Diagnosis And Management of Acute Mental Status Changes: Delirium


Delirium, or acute confusional state, is a syndrome characterized by an acute change in cognition with altered consciousness and impaired attention that fluctuates over time. It is a common diagnosis in the hospitalized patient, especially in the elderly, and can be associated with serious complications. Delirium often goes unrecognized and untreated. Symptoms are wide ranging, thus a clinical diagnosis can be missed without a formal assessment. The following module provides hospitalists with methods for diagnosing and managing delirium. A management strategy for the prevention and treatment of alcohol withdrawal delirium is also discussed.

Provide hospitalists with current diagnosis and management strategies for patients with delirium.
Target Audience
This activity is designed for hospitalists. No prerequisites required.
Learning Objectives
After completing the module, the participant should be able to:

  1. Diagnose delirium and characterize the sub-types.
  2. Describe the morbidity and mortality associated with delirium, identify the incidence and prevalence of delirium in the inpatient setting, and explain the reasons for the high non-detection rates.
  3. List the predisposing and precipitating risk factors for developing delirium and discuss prevention strategies in the high-risk patient.
  4. Appreciate delirium as a medical urgency and describe an approach to the evaluation of delirium.
  5. Discuss nonpharmacologic and pharmacologic treatment strategies for delirium.
  6. Describe a management strategy for the prevention and treatment of alcohol withdrawal delirium.

The Johns Hopkins University School of Medicine takes responsibility for the content, quality, and scientific integrity of this CME activity.

CME Information
Accreditation Statement: The Johns Hopkins University School of Medicine is accredited by the Accreditation Council for Continuing Medical Education to provide continuing medical education for physicians.

Credit Designation Statement: The Johns Hopkins University School of Medicine designates this educational activity for a maximum of 2 AMA PRA Category 1 Credit(s). Physicians should only claim credit commensurate with the extent of their participation in the activity.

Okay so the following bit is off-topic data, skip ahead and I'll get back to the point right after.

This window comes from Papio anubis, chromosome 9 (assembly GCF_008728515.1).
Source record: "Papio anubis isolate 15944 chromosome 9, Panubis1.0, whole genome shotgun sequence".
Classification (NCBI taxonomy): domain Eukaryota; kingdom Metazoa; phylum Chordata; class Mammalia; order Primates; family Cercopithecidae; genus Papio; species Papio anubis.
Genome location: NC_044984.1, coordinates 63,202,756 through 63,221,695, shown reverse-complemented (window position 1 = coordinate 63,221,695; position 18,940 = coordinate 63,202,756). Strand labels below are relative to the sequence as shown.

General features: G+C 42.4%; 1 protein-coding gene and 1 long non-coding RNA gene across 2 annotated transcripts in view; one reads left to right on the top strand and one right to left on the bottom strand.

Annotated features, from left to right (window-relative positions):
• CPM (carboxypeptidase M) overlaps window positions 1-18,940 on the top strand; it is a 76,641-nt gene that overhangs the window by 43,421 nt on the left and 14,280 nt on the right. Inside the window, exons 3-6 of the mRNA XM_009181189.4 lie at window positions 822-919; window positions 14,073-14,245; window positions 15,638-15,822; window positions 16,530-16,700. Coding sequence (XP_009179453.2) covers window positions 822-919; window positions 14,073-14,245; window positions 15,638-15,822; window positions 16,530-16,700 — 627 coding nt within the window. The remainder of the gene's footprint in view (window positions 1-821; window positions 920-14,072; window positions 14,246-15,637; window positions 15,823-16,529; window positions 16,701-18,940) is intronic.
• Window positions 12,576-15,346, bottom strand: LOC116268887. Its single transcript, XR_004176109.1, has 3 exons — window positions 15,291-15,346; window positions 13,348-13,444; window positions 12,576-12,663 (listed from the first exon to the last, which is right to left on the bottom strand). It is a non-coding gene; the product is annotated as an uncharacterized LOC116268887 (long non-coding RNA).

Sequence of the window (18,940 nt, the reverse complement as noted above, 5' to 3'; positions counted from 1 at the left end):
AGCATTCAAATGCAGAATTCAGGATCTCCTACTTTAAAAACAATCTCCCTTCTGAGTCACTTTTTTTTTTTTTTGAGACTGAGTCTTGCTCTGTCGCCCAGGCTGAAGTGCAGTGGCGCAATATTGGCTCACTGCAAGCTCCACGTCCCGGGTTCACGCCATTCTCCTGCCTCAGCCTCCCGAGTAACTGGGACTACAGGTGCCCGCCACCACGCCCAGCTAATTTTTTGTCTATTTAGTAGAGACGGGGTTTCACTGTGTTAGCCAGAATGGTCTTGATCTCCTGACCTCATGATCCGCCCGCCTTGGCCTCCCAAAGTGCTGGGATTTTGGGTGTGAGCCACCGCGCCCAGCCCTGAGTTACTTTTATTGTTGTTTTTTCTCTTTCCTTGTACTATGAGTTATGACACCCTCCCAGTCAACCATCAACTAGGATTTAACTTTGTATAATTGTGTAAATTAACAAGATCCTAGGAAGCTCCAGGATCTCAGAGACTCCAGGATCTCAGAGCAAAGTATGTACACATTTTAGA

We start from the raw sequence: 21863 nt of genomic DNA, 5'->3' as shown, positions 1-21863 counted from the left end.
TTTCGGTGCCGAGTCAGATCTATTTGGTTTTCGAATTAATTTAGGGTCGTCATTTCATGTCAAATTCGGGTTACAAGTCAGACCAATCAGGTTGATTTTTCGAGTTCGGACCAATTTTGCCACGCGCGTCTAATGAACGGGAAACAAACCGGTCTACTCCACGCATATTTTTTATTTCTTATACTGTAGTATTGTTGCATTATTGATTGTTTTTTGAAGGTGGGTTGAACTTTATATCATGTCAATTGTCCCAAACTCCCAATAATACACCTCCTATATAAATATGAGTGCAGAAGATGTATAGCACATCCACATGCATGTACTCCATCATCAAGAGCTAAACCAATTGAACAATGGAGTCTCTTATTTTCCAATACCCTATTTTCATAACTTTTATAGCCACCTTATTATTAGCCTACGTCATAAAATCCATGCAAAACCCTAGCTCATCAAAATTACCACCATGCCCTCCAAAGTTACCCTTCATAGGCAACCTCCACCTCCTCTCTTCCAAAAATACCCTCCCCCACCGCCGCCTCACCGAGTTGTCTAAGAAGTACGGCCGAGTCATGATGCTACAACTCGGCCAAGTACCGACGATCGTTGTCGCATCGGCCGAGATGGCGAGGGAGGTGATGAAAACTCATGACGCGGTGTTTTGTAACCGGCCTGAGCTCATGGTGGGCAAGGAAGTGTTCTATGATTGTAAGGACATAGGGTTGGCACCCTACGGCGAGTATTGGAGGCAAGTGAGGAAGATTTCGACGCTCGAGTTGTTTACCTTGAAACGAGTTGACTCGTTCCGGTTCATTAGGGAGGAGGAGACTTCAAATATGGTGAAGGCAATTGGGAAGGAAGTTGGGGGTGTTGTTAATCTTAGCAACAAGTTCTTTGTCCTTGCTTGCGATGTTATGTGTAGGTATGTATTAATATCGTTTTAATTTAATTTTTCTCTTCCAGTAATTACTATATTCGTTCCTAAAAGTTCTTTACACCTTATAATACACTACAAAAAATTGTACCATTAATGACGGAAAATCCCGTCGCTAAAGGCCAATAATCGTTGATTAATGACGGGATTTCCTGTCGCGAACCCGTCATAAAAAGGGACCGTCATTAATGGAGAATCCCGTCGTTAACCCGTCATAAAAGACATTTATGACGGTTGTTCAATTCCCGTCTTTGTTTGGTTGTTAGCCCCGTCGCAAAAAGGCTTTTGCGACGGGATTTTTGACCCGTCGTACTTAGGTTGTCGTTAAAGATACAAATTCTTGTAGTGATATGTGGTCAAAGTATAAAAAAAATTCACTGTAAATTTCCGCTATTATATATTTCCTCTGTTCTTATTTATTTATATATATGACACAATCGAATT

Release date: August 2008. Expiration date: August 2010

Estimated time to complete activity: 2 hours
Faculty & Faculty Disclosures
Full Disclosure Policy Affecting CME Activities: As a provider accredited by the Accreditation Council for Continuing Medical Education (ACCME), it is the policy of The Johns Hopkins University School of Medicine to require the disclosure of the existence of any significant financial interest or any other relationship a faculty member or a sponsor has with the manufacturer(s) of any commercial product(s) discussed in an educational presentation. The presenting faculty reported the following:

*Hospitalist and Instructor of Medicine, Department of Medicine, Brigham and Women’s Hospital; Harvard Medical School, Boston, Massachusetts.

Conflict of Interest: Dr Crumlish reports having no significant financial or advisory relationships with corporate organizations related to this activity.

Off-Label Product Discussion: There is no drug with US Food and Drug Administration (FDA) approval for the treatment of delirium. Intravenous haloperidol does not have FDA approval.

Disclaimer: The opinions and recommendations expressed by faculty and other experts whose input is included in this program are their own. This enduring material is produced for educational purposes only. Use of Johns Hopkins University School of Medicine name implies review of educational format design and approach. Please review the complete prescribing information of specific drugs or combination of drugs, including indications, contraindications, warnings and adverse effects before administering pharmacologic therapy to patients.

Address correspondence to: Colleen M. Crumlish, MD, 3400 Spruce Street, Penn Tower Suite 2009, Philadelphia, PA 19104. E-mail: colleen.crumlish@uphs.upenn.edu.
Click here to download the references for this educational activity.
The following is an interactive educational module designed to help you gauge your basic knowledge of the topic and then direct you to areas you may need to focus on. It consists of 3 sections: an unaccredited pre-test, a study program, and a CME post-test. All 3 sections must be completed to receive CME credit.

Supported by an educational grant from Merck & Co., Inc.